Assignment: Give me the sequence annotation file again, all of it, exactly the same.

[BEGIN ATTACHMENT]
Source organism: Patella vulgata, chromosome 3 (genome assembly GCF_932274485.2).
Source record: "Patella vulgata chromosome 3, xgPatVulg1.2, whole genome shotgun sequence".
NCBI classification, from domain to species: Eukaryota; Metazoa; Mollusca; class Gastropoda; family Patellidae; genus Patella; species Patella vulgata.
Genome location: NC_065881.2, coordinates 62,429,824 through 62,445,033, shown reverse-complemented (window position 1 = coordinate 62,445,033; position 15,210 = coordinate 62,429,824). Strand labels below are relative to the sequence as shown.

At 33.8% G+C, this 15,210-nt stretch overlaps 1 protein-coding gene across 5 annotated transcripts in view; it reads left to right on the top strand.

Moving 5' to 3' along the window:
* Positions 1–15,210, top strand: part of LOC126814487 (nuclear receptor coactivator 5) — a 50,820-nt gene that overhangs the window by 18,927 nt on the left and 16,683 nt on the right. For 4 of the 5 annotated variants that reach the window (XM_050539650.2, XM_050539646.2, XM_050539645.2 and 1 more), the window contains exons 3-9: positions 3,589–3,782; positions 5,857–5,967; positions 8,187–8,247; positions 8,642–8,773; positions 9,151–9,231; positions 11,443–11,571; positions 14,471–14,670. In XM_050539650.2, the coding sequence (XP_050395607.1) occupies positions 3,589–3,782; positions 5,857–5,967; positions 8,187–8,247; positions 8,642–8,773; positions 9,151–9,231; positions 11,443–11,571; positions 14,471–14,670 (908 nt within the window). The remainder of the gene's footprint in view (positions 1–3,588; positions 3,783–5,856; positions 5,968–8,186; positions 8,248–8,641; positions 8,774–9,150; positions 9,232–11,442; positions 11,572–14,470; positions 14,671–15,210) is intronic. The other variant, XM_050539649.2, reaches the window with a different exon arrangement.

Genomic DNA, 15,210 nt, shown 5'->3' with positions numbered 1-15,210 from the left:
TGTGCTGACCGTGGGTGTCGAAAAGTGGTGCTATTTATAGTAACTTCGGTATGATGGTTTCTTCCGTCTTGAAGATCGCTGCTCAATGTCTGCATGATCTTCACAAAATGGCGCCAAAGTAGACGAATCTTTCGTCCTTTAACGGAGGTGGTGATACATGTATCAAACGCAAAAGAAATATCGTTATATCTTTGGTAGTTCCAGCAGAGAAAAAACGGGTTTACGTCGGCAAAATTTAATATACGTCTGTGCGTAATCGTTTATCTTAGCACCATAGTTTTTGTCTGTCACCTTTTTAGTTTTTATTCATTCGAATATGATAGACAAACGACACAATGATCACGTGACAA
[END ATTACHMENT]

Source organism: Patella vulgata, chromosome 3 (genome assembly GCF_932274485.2).
Source record: "Patella vulgata chromosome 3, xgPatVulg1.2, whole genome shotgun sequence".
NCBI classification, from domain to species: Eukaryota; Metazoa; Mollusca; class Gastropoda; family Patellidae; genus Patella; species Patella vulgata.
Genome location: NC_065881.2, coordinates 62,429,824 through 62,445,033, shown reverse-complemented (window position 1 = coordinate 62,445,033; position 15,210 = coordinate 62,429,824). Strand labels below are relative to the sequence as shown.

At 33.8% G+C, this 15,210-nt stretch overlaps 1 protein-coding gene across 5 annotated transcripts in view; it reads left to right on the top strand.

Moving 5' to 3' along the window:
* Positions 1–15,210, top strand: part of LOC126814487 (nuclear receptor coactivator 5) — a 50,820-nt gene that overhangs the window by 18,927 nt on the left and 16,683 nt on the right. For 4 of the 5 annotated variants that reach the window (XM_050539650.2, XM_050539646.2, XM_050539645.2 and 1 more), the window contains exons 3-9: positions 3,589–3,782; positions 5,857–5,967; positions 8,187–8,247; positions 8,642–8,773; positions 9,151–9,231; positions 11,443–11,571; positions 14,471–14,670. In XM_050539650.2, the coding sequence (XP_050395607.1) occupies positions 3,589–3,782; positions 5,857–5,967; positions 8,187–8,247; positions 8,642–8,773; positions 9,151–9,231; positions 11,443–11,571; positions 14,471–14,670 (908 nt within the window). The remainder of the gene's footprint in view (positions 1–3,588; positions 3,783–5,856; positions 5,968–8,186; positions 8,248–8,641; positions 8,774–9,150; positions 9,232–11,442; positions 11,572–14,470; positions 14,671–15,210) is intronic. The other variant, XM_050539649.2, reaches the window with a different exon arrangement.

Genomic DNA, 15,210 nt, shown 5'->3' with positions numbered 1-15,210 from the left:
TGTGCTGACCGTGGGTGTCGAAAAGTGGTGCTATTTATAGTAACTTCGGTATGATGGTTTCTTCCGTCTTGAAGATCGCTGCTCAATGTCTGCATGATCTTCACAAAATGGCGCCAAAGTAGACGAATCTTTCGTCCTTTAACGGAGGTGGTGATACATGTATCAAACGCAAAAGAAATATCGTTATATCTTTGGTAGTTCCAGCAGAGAAAAAACGGGTTTACGTCGGCAAAATTTAATATACGTCTGTGCGTAATCGTTTATCTTAGCACCATAGTTTTTGTCTGTCACCTTTTTAGTTTTTATTCATTCGAATATGATAGACAAACGACACAATGATCACGTGACAA